Some organisations generate three estimates of task durations and/ or effort: ‘optimistic’, ‘most-likely’ and ‘pessimistic’, but my opinion is that estimating is too approximate to gain much additional benefit from this added complexity, for the extra effort required. Instead, I recommend that the ‘most-likely’ estimates be used to drive the plan, with risk management being used to estimate the probabilities of, and contingencies for, things not going to plan (as described in the Risk Management section).
All businesses are in business to make a profit, so it is obvious how important it is to control the costs of projects to within project budgets defined and agreed during the early phases of each project. As discussed in the Introduction, it is important to realise that overspends on projects may be hidden by overruns, causing significant loss of ‘value’.
Project costs can be separated into external and internal costs, where the former includes costs paid to others external to the company and the latter are the costs of internal resources, usually driven by rates. These rates can be the individual base rates of each resource, but this can create data sensitivity problems as they are directly related to employee salaries, so it is more usual to calculate an average rate for each resource category.
Some organisations also apply additional costs of employment to the rates, in an effort to best understand the real costs of projects, which is especially worth attempting if the projects are being sold on at higher rates to include profit margins. However, deciding what to include as additional attributable costs to cost rates can be extremely subjective yet very influential to decision-making, so great care must be taken when doing so.
Individual organisations may decide to monitor and control external costs only, internal costs only, or both. This depends upon the magnitude of the costs within each category. For example, construction companies generally spend huge amounts of money on materials and to external contractors, whilst the project team within the organisation is very small; hence little is gained from tracking and controlling internal costs compared with external costs. Whereas, for organisations that sell services (where ‘time is money’ applies), rather than products, it is imperative to primarily track and control internal costs, as external costs amount to little more than expenses.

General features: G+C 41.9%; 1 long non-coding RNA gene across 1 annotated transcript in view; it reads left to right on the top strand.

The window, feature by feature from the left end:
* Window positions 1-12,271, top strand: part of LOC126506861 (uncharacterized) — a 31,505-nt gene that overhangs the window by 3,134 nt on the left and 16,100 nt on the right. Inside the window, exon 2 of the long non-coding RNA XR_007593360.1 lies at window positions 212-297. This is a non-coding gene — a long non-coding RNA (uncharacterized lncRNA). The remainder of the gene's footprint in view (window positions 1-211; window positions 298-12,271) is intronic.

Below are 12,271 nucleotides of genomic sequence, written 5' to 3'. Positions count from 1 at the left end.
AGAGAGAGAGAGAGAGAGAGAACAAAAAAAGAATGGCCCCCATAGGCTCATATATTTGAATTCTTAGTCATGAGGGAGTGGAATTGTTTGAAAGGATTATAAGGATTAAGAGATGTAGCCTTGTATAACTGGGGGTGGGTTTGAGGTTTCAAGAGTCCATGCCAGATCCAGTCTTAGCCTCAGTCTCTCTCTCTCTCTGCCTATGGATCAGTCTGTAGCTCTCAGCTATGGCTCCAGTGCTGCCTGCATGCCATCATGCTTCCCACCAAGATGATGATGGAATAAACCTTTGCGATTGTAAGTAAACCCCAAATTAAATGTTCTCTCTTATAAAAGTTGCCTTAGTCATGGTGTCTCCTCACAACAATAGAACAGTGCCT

If external costs are to be tracked and monitored, which will usually be the case, it is useful to agree on a small list of standard categories that can be used for planning and prompting project managers to consider the right things when estimating. These should be agreed with the Finance function within the organisation. The standard categories can then also be used to monitor how much is being spent on each, perhaps with the same few suppliers, which can be helpful when negotiating prices for future projects.
It is also important for Finance departments to understand the split between capital expenditure (CapEx) and operational expenditure (OpEx) costs. Generally, project costs are OpEx, whilst the assets that they create may become CapEx, but there can be some grey areas that need to be agreed and clarified, in order that the project community can provide useful data to Finance.
There may be other costs that projects are responsible for controlling, which are outside of the costs of delivering the project, such as a bill of materials (BoM) for the final product and on going manufacturing and maintenance costs. It is best to treat these as Deliverables and apply quality acceptance criteria (as described in the Quality Management section of this chapter), which include cost targets.
A recognised technique for tracking both cost and schedule performance in monetary terms, which is extremely beneficial for achieving ‘value’ from investment, is Earned Value Management (EVM). Although there are many books on this subject, organisations generally find it difficult to understand and implement, and it is generally considered to be a very advanced technique, adopted only by organisations mature in project management. In my view, however, a simple version of it can easily be applied and it is very beneficial to do so as it provides extremely useful measures of the health of a project (or the health of all projects in a portfolio) at a glance. I shall provide an explanation of how Earned Value Management (EVM) can be simply applied in a later post.